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Agriculture Apprenticeships (0 found)

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Helping you find a career in the Agriculture industry

If you’re fond of working outdoors and aren’t afraid of a bit of manual labour, the agriculture industry might just be for you.

The agriculture industry is responsible for producing and cultivating all UK-based food products. Plant products can also be used to create medicines that our healthcare services rely on.

Technology and science are both playing an increasingly important role in agriculture, as our farmers have to respond to the increasing demand for meat and crops. The agriculture industry relies on scientists to help come up with and develop new agricultural methods.

The regulations in this industry are set by the Department for Environment, Food and Rural Affairs (DEFRA) for safe, high-quality produce farmed in an environmentally sustainable manner.

A lot of the work in agriculture can require working independently and for long periods of time, so you need to be comfortable working in this sort of environment.


Skills & interests required for a career in Agriculture
To work in agriculture, you’ll need a few key skills to succeed.

The work is likely to require an element of manual labour, so you will need to be physically fit. It will also help to have a technical knowledge of agricultural processes and the environment so that your crops or livestock will flourish.

You will also need an understanding of animal welfare and how agriculture impacts the environment. It’s important that your work within the regulations set by DEFRA.

Agricultural work can be quite stressful as the work can be affected by elements outside of your control – i.e, the weather. In these circumstances you have to be able to remain calm and cope with the problem the best that you can.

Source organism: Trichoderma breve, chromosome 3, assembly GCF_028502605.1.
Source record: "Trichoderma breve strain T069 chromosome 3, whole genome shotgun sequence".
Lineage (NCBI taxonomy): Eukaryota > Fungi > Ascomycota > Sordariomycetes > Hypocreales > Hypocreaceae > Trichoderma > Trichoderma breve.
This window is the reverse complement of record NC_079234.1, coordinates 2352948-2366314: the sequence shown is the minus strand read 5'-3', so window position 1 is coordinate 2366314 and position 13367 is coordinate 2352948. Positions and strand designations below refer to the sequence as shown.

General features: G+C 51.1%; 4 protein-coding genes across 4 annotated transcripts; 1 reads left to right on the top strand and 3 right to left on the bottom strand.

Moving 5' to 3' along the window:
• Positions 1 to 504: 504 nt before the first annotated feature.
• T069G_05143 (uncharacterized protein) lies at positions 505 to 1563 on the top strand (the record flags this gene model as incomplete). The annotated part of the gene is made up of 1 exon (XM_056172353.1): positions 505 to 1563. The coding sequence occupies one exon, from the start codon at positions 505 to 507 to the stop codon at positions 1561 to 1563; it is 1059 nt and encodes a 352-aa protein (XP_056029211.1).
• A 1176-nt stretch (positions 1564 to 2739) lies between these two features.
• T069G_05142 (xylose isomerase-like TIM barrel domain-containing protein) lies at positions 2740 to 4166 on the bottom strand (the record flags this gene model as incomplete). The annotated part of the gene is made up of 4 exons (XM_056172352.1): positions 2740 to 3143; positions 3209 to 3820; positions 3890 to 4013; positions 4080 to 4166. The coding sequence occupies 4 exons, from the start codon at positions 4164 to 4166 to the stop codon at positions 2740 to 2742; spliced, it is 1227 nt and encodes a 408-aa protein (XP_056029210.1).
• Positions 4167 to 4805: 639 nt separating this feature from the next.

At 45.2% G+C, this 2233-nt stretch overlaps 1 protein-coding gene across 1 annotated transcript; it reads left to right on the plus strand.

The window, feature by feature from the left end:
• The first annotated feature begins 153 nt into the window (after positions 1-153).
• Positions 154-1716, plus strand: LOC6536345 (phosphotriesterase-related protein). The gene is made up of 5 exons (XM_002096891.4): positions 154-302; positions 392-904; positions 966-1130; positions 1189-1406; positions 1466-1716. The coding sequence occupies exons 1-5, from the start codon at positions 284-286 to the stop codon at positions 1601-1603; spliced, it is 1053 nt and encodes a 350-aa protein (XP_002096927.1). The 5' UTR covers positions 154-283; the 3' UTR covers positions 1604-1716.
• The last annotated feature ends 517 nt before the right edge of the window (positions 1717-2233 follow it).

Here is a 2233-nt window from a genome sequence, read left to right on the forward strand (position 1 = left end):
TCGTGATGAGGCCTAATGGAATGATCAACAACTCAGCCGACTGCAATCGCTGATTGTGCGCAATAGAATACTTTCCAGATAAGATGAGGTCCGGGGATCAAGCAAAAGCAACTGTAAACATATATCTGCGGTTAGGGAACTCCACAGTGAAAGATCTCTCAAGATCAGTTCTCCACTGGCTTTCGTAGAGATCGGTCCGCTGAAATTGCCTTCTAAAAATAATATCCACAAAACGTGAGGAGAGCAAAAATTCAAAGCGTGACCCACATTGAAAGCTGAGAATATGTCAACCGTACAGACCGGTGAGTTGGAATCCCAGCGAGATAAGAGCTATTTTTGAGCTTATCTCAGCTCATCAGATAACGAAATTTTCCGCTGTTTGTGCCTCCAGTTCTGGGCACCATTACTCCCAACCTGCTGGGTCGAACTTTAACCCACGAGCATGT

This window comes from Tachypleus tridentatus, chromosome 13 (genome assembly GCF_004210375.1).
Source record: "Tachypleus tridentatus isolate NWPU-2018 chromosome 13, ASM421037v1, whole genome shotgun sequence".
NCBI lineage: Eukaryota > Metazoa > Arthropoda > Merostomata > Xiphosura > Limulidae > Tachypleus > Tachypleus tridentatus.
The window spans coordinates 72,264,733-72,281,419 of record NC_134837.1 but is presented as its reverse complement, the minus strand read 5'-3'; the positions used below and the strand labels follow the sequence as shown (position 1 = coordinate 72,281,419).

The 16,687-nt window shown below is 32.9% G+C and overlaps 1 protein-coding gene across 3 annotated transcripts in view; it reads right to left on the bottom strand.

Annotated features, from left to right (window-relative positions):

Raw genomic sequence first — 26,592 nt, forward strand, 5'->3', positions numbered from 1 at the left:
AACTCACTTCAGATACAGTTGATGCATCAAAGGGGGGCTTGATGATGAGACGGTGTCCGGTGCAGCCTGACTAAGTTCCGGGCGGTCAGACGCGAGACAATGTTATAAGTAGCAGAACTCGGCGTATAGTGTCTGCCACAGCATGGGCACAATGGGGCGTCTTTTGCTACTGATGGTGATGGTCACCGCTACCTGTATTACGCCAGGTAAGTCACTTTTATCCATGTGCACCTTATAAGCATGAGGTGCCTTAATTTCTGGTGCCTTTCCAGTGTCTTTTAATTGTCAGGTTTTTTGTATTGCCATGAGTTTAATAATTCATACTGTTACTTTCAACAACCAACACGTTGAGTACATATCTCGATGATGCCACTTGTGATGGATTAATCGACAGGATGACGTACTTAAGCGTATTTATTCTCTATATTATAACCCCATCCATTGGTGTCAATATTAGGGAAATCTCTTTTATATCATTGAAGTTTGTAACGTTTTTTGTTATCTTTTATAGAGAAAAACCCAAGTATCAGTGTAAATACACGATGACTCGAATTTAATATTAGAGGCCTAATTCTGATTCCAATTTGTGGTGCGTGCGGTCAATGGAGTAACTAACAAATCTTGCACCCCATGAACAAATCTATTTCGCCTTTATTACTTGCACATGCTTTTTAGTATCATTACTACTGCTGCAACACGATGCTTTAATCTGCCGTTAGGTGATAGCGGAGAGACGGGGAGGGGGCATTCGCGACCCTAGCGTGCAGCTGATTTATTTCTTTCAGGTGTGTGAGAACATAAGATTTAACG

Agricultural workers often have to negotiate deals with suppliers and be able to communicate well between other workers.
- Negotiation
- Organisation
Agriculture apprenticeships & other career progress routes for school leavers
Those who wish to progress quickly in this field may find it useful to take a training course that is certified by theInstitute of Agricultural Management (IAgrM).

The progression route for agriculture will depend on which role that you pursue. Farm hands may wish to work up the ladder and eventually become a farm manager, overseeing the farm’s operations and making sure that the farm is yielding as much profit as possible.

Those who go more into the science side of agriculture may need to pursue further education qualifications to progress their career.
Tips for getting into the field

  • Farm work is a good an accessible way to get into the agriculture industry, even if this is not necessarily the work that you want to end up doing.


  • Swot up! No matter what area of agriculture you wish to go into, a detailed knowledge and understanding of the industry will help you massively.

What do Agriculture professionals get paid?
Here are average salaries for some jobs within the industry, according to Payscale:

Farm manager - £27,025

Farm worker - £18,246

Agronomist - £30,339

Compliance officer - £27,100
What qualifications do I need for a career in Agriculture?
There are a variety of apprenticeships available for school-leavers in agriculture that you can begin straight after your GCSEs. Intermediate apprenticeships gear you towards being a farm worker, or certain apprenticeships allow you to specialise in a more specific area of agriculture – such as conservation work, or dairy farming.

To get onto these apprenticeships you may need to have at least a grade 4 (or C) in English and Maths GCSE, but check the course website for specific details.
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